Pa and Micah had been talking, but the minute I walked in, Pa smiled at me and greeted me. Then his smile slowly disappeared. I never could hide anything from him very well. Pa told me once that I should never play poker because I didn’t have the face for it, and he said that proudly! “What?” Pa suddenly asked in that “uh-oh” voice.

“Hi Pa,” I greeted with a little worry sound in my voice. Actually, I was sort of glad Micah was here because Pa might not yell so much with him being there.

“Mark,” Pa sighed. “Go ahead and tell me what happened.”

I slowly walked over and stood directly in front of my Pa. I opened my mouth to say something but nothing came out. “Well, out with it, boy!” Pa demanded. I reached into my pocket and slowly pulled out a note. Then I handed it to him and stood there, waiting for his explosion.

It never came. Pa read the note, and didn’t even change a mussel on his stern-looking face. He handed the note to let Micah read and Micah began chuckling over it. Of course, Pa sent him a disapproving look and Micah cleared his throat. “No harm done, Lucas Boy. Just boys being boys.”

I know I shouldn’t have, but I couldn’t keep a small grin from sneaking up on my face. But when Pa lifted his face and gave the “the look” – and you know which one I’m talking about – I quickly cleared my throat and forced the smile to disappear. Then Pa turned back to Micah and gave him the same look. “Go wait outside by the horses, Mark. And don’t you move from that spot.”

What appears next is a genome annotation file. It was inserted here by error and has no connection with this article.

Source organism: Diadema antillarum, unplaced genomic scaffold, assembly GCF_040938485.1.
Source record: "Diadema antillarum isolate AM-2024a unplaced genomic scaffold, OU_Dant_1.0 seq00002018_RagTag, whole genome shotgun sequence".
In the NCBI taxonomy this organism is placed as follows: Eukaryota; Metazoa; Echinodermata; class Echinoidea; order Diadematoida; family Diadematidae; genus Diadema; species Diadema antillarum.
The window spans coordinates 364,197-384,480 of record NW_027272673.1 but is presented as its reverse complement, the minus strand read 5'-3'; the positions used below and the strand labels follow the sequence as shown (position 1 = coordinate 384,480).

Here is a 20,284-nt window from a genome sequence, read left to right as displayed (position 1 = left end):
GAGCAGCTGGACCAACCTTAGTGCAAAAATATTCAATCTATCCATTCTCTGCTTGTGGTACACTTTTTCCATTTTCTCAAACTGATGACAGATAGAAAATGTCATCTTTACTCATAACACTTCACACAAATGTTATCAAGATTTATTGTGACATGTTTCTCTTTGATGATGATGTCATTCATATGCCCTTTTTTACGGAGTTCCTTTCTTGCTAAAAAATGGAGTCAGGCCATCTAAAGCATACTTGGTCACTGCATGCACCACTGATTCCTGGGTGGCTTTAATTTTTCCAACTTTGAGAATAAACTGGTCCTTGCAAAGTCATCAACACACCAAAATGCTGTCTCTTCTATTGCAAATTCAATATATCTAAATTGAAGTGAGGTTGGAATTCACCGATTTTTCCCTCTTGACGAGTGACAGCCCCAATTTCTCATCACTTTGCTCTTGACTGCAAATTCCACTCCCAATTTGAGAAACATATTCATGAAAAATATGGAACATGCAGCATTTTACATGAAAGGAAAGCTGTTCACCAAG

“Yes sir,” I quickly said.

Pa soon came up. He folded his arms and looked at me. He opened his mouth to say something then clamped it shut and shook his head. I wasn’t sure exactly if he was angry or not, and I wasn’t about to ask him! The last time I asked him that question, he began yelling at me. I figured it was better to leave it alone for now.

We rode home in silence. Pa would turn his head and look at me every once in a while but say nothing. He’d shake his head at me and sigh. When we got home, we unsaddled the horses in the barn, working side by side. As we walked inside, Pa asked,” Miss Adams punishing you for this infraction?”

“Yes sir,” I answered. Pa stopped and looked at me, folding his arms. “Well, I have to write an essay this weekend on why it’s wrong for me to smoke anything – including corn silk.”

Pa nodded his approval to that. “Instead of going to the town picnic tomorrow, you’ll stay home and work on that. When I get home I expect it done.” Pa looked at me with that stern look that told me I’d be sorry if it wasn’t.

Then Pa started toward the house, telling me to get started on my chores. “Pa?” I suddenly stopped him. Pa turned and looked at me. “You gonna tell me why it’s wrong?”

“Nope,” Pa answered. Then he turned and walked into the house. I just stood there for a moment watching the door close. I knew my punishment had been handed down and that was all that would be said about the incident – unless, of course, Pa didn’t think my essay showed that I had learned a lesson.

To tell the truth, I didn’t rightly know why what I did was wrong. I just knew it was because parents said it was.